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Continuous Simulation for Navigation2 System Tests


After defining your robot behavior, it is important to ensure the robot running as expected as the project iterates. The traditional unit tests and integration tests usually use the static data to exercise your code. Continous simulation demonstrates how you make use of GitHub Actions and ROS on Azure with Windows VM to run your code in Hardware-in-the-loop simulation and virtual environments. In this lab, we begin with self-driving car project with Gazebo simulation, test it on the rostest framework, and then cloud-host the continuous simulation on GitHub Actions.

This tutorial is to show how to use GitHub Actions to exercise the Navigation2 System Tests. It is a comprehensive End-to-End test pass with Gazebo simulation. This project is a good example for ROS 2 developers how to organize a End-to-End tests across multiple packages and tools.


  • Run and observe the Nav2 system tests running locally.

  • Deploy and register a ROS on Windows GPU optimized virtual machine on Azure.

  • Integrate a GitHub project with GitHub Actions.

  • Observe the simulation runs and test results on the pipeline.


  • An Microsoft Azure account from

  • A GitHub account from

Exercise 1: Build And Run Nav2 System Tests Locally

  1. Install ROS2. Foxy is recommended.

  2. Open the ROS 2 command prompt and activate the Gazebo environment.

set SDF_PATH=c:\opt\ros\foxy\x64\share\sdformat\1.6
  1. Create an empty workspace and clone the Navigation2 repositories. For example,
:: create an empty workspace
mkdir c:\nav2_ws\src
cd c:\nav2_ws

:: clone the Navigation2
curl -o navigation2_foxy.repos
vcs import src < navigation2_foxy.repos
  1. Build the Navigation2 System Tests projects.
:: then, build the nav2_system_tests
colcon build --packages-select nav2_system_tests

A few moment later, a similar message should be put to indicate a successful build:

Summary: 1 package finished [2min 10s]

In cases of any build failures, Log folder can be found under the workspace. Detailed information can be found there.

  1. Run the Nav2 System Tests
colcon test --packages-select nav2_system_tests
  1. Verify the test result.
colcon test-result

Exercise 2: Provision Cloud CI Environment With GitHub Actions

Task 1: Create a GitHub Repository

  1. Create a repository under your account.
  2. Go to your repository and navigate to the Actions tab.
  3. Make sure it is enabled by your permission. github-actions

Task 2: Prepare Permission For Self-Hosted GitHub Runner

  1. Create a GitHub personal access token and select the scope of repo.
  2. Take a note of the personal access token (PAT).

Task 3: Deploy Virtual Machine and Register as Self-Hosted GitHub Runner

This ROS on Azure with Windows VM is a Azure quickstart template to help setup an Azure virtual machine with ROS installed.

  1. Navigate to the template. Click Deploy to Azure.
  2. A form will be brought to you and here are some important parameters for this exercise.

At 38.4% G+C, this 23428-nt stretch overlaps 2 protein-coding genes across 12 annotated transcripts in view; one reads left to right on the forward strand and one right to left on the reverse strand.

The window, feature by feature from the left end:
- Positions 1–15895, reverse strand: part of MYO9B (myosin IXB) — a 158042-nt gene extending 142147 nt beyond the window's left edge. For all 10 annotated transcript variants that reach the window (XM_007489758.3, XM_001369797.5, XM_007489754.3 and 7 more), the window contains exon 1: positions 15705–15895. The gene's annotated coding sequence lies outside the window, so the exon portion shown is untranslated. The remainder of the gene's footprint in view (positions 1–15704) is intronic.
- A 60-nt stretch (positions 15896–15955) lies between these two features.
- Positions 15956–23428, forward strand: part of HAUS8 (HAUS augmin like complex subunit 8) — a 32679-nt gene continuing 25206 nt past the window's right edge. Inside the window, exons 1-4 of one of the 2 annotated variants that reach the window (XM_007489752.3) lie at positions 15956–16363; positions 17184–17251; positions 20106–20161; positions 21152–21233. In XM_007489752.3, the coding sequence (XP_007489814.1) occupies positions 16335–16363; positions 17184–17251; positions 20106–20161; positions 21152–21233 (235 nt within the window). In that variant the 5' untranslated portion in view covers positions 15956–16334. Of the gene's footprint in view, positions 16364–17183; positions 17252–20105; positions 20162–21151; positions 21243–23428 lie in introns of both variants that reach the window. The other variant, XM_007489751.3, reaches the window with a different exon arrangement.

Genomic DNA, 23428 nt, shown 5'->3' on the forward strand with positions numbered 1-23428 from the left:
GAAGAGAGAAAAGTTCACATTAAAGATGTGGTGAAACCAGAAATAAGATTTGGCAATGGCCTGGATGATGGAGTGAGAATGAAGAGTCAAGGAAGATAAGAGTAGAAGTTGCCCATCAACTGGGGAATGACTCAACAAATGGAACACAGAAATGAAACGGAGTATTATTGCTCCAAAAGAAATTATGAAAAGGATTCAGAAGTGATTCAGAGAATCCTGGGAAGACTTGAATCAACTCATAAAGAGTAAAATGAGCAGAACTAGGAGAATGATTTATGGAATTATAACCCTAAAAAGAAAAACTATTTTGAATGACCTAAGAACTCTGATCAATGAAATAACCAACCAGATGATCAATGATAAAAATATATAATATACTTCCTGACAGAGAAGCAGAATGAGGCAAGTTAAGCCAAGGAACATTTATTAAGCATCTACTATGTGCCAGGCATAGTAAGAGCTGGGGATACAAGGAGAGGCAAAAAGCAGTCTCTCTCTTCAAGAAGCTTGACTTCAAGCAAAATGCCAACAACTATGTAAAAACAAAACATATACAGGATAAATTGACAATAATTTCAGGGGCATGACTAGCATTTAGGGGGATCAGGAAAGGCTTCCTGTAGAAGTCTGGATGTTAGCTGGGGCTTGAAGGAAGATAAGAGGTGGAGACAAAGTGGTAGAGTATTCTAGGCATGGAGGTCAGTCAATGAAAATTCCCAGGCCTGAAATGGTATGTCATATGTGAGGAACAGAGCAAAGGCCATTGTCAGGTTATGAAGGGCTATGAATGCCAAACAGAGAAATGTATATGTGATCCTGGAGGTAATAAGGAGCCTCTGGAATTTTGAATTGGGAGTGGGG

3. Virtual Machine Size: Select Standard_NV* for GPU optimized virtual machine. This is required for Gazebo.
  4. Vm Image: Select Visual Studio 2019 for the required toolchain to build project.
  5. Pipeline Provider: Select GitHubRunner to register as GitHub Self-hosted Runner.
  6. GitHub Repo: This is your GitHub account and the repository name seperated by a forward slash. For example, <your GitHub account>/ros_simulation_lab is the value of this fork.
  7. GitHub Personal Access Token: This is the PAT noted from the previous section.

Task 4: Create the GitHub Workflow Files

The GitHub workflow is a YAML file to define what the steps to take by the GitHub runner. In this example, you will define one to checkout the code, build it and run tests.

  1. Create a file .github/workflows/build-windows.yml under your repository.
name: Build and Test on Windows
on: [push]

    runs-on: [self-hosted, windows]
    - uses: actions/checkout@v2
        submodules: recursive
    - name: Prepare
      run: |
        Set-ExecutionPolicy Bypass -Scope Process -Force;
        iex ((New-Object System.Net.WebClient).DownloadString(''))
        choco sources add -n=roswin -s --priority 1
        choco install ros-foxy-desktop -y --pre --no-progress -i
      shell: powershell
    - name: Build
      run: |
        call "C:\Program Files (x86)\Microsoft Visual Studio\2019\Community\Common7\Tools\VsDevCmd.bat" -arch=amd64 -host_arch=amd64
        call "c:\opt\ros\foxy\x64\setup.bat"
        call "c:\opt\ros\foxy\x64\share\gazebo\setup.bat"
        set "SDF_PATH=c:\opt\ros\foxy\x64\share\sdformat\1.6"
        mkdir ws\src
        cd ws
        curl -o navigation2_foxy.repos
        vcs import src < navigation2_foxy.repos
        colcon build --packages-select nav2_system_tests
        colcon test --packages-select nav2_system_tests --event-handlers console_direct+
        colcon test-result
      shell: cmd
    - name: Archive test results # workaround:
      run: zip -r build
      working-directory: ws
    - name: Upload test results
      uses: actions/upload-artifact@v2
        path: ws/
  1. Commit and push the workflow files to your remote repository.

Task 4: Observe the GitHub Actions

Now a workflow should be scheduled to run under your repository.

  1. Navigate to the Actions tab and make sure workflows are listed there. github-actions-summary

  2. Observe the runs of the workflows. And you can explore more on GitHub Help.